Quick Notes:

All eyes are on the labor disputes due to expire today. Maybe if we ignore it, it’ll all go away?

The Wizards released four – one of which is of signficance. Defensive midfielder Kurt Morsink got the axe after over 40 appearances for Kansas City.

Will somebody please sign fellow UPenn alum and former RBNY goalkeeper Danny Cepero? Nothing made me happier than his Major League Soccer debut. Remember that turf bounce over the head of Columbus keeper Andy Greunebaum? So step up MLS squads and sign the guy – because I said so.

Former William and Mary standout and Revs shotstopper Adin Brown has returned from Norway to play for future MLS squad Portland Timbers. Could be a good guy to have on your team in 2011.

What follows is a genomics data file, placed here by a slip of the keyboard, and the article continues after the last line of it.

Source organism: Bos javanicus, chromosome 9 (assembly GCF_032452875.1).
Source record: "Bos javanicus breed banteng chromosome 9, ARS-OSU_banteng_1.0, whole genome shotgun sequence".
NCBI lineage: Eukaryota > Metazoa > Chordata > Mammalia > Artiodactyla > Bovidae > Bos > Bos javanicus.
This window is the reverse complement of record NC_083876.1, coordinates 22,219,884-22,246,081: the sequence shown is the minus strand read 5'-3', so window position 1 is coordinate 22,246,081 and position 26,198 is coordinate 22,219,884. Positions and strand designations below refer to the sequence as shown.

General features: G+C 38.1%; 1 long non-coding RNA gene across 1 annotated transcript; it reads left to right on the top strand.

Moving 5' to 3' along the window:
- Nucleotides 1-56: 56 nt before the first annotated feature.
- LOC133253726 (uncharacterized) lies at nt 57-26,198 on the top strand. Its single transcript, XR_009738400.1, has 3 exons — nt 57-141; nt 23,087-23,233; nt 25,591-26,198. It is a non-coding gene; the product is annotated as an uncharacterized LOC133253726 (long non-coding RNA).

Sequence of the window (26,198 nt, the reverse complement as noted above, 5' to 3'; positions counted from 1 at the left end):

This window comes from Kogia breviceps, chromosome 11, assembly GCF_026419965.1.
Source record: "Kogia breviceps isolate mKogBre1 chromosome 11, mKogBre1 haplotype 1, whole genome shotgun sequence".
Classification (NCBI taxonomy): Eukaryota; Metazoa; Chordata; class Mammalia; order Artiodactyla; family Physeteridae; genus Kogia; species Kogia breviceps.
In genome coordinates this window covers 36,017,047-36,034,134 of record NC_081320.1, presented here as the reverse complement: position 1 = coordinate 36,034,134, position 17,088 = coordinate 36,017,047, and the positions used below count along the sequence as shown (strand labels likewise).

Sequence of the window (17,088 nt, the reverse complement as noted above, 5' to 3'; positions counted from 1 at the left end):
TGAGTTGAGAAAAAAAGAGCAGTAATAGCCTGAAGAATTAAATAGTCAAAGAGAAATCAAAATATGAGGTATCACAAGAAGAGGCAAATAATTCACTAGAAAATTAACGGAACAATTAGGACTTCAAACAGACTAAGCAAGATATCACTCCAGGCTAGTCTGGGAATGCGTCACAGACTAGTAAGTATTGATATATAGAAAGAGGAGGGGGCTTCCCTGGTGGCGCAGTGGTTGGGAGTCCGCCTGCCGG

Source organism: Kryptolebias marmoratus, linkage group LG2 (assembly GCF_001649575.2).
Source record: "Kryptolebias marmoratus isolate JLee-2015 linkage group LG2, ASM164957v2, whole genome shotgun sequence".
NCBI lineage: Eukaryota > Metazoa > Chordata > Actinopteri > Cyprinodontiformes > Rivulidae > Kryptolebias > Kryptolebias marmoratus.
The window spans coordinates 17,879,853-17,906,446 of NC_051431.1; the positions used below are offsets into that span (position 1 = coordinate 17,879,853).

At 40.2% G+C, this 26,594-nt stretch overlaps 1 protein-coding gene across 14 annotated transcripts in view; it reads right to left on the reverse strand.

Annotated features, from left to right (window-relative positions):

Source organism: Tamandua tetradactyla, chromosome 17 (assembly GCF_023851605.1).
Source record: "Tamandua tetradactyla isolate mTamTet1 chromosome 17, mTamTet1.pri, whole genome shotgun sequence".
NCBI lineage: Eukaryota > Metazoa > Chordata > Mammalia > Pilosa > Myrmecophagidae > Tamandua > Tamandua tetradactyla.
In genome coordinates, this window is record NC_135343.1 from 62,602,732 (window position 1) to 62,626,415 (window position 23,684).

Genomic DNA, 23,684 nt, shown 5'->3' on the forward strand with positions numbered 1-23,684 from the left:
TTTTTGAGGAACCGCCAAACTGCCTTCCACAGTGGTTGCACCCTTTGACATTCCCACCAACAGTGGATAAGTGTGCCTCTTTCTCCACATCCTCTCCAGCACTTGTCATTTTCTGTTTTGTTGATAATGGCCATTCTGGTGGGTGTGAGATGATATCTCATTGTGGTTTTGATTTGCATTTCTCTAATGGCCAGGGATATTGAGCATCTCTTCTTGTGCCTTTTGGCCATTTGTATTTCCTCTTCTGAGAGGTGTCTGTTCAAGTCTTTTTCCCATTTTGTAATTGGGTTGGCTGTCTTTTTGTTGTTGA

Houston Dynamo alum Stuart Holden played the full 90 in a crappy 4-0 loss to Tottenham in FA Cup play. Holden, however, was one of the lone bright spots for the ugly Wanderers, making his passes, looking dangerous, and supplying Bolton with dangerous dead balls.

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Some clarity in the fight for World Cup spots

Posted on 25 February 2010 by Breton Bonnette

It’s almost a formula for the U.S. Men’s National Team these days: Play down to opponent, give up a goal, get angry and motivated, create better chances, finally score the equalizer and/or winning goal in semi-dramatic fashion. Last night’s hero was Sacha Kljestan. But what holds our interest is the competition for final roster spots for this summer’s World Cup, where some clarity has emerged. Read on.

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Some clarity emerges in the fight for World Cup roster spots